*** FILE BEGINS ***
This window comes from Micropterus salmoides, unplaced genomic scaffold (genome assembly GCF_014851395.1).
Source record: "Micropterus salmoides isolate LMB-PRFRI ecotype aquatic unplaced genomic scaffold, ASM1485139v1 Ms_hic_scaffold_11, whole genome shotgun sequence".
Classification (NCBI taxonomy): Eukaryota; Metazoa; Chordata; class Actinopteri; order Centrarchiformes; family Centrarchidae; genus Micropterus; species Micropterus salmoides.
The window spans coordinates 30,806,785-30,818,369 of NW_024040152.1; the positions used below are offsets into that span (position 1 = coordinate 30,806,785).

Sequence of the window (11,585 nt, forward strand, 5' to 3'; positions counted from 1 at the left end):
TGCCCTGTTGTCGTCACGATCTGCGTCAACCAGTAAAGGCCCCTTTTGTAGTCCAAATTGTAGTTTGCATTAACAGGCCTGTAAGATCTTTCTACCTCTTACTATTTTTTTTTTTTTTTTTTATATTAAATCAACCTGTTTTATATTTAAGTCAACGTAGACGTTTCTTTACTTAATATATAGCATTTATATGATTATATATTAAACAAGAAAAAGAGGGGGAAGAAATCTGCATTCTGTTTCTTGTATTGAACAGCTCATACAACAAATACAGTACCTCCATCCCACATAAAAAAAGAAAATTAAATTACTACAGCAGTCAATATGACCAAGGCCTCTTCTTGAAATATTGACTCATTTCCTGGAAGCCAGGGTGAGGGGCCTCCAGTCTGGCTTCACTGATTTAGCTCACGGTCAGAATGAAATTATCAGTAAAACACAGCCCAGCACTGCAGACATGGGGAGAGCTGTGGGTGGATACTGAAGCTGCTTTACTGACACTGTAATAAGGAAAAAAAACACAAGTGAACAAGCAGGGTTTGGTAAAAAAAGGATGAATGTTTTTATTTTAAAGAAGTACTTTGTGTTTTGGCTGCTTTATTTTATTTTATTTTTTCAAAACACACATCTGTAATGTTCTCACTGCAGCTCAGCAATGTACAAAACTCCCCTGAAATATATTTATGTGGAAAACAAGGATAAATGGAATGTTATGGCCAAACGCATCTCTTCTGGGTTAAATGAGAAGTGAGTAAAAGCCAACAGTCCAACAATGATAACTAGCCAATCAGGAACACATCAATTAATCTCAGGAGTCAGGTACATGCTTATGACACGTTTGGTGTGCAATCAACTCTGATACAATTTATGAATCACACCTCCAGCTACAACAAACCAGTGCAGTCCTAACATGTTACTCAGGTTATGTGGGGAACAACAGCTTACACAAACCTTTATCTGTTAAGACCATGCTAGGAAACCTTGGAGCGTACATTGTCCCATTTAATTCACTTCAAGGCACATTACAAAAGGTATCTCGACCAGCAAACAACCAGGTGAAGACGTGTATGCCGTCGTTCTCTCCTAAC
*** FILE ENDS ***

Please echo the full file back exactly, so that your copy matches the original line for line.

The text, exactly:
This window comes from Micropterus salmoides, unplaced genomic scaffold (genome assembly GCF_014851395.1).
Source record: "Micropterus salmoides isolate LMB-PRFRI ecotype aquatic unplaced genomic scaffold, ASM1485139v1 Ms_hic_scaffold_11, whole genome shotgun sequence".
Classification (NCBI taxonomy): Eukaryota; Metazoa; Chordata; class Actinopteri; order Centrarchiformes; family Centrarchidae; genus Micropterus; species Micropterus salmoides.
The window spans coordinates 30,806,785-30,818,369 of NW_024040152.1; the positions used below are offsets into that span (position 1 = coordinate 30,806,785).

Sequence of the window (11,585 nt, forward strand, 5' to 3'; positions counted from 1 at the left end):
TGCCCTGTTGTCGTCACGATCTGCGTCAACCAGTAAAGGCCCCTTTTGTAGTCCAAATTGTAGTTTGCATTAACAGGCCTGTAAGATCTTTCTACCTCTTACTATTTTTTTTTTTTTTTTTTATATTAAATCAACCTGTTTTATATTTAAGTCAACGTAGACGTTTCTTTACTTAATATATAGCATTTATATGATTATATATTAAACAAGAAAAAGAGGGGGAAGAAATCTGCATTCTGTTTCTTGTATTGAACAGCTCATACAACAAATACAGTACCTCCATCCCACATAAAAAAAGAAAATTAAATTACTACAGCAGTCAATATGACCAAGGCCTCTTCTTGAAATATTGACTCATTTCCTGGAAGCCAGGGTGAGGGGCCTCCAGTCTGGCTTCACTGATTTAGCTCACGGTCAGAATGAAATTATCAGTAAAACACAGCCCAGCACTGCAGACATGGGGAGAGCTGTGGGTGGATACTGAAGCTGCTTTACTGACACTGTAATAAGGAAAAAAAACACAAGTGAACAAGCAGGGTTTGGTAAAAAAAGGATGAATGTTTTTATTTTAAAGAAGTACTTTGTGTTTTGGCTGCTTTATTTTATTTTATTTTTTCAAAACACACATCTGTAATGTTCTCACTGCAGCTCAGCAATGTACAAAACTCCCCTGAAATATATTTATGTGGAAAACAAGGATAAATGGAATGTTATGGCCAAACGCATCTCTTCTGGGTTAAATGAGAAGTGAGTAAAAGCCAACAGTCCAACAATGATAACTAGCCAATCAGGAACACATCAATTAATCTCAGGAGTCAGGTACATGCTTATGACACGTTTGGTGTGCAATCAACTCTGATACAATTTATGAATCACACCTCCAGCTACAACAAACCAGTGCAGTCCTAACATGTTACTCAGGTTATGTGGGGAACAACAGCTTACACAAACCTTTATCTGTTAAGACCATGCTAGGAAACCTTGGAGCGTACATTGTCCCATTTAATTCACTTCAAGGCACATTACAAAAGGTATCTCGACCAGCAAACAACCAGGTGAAGACGTGTATGCCGTCGTTCTCTCCTAAC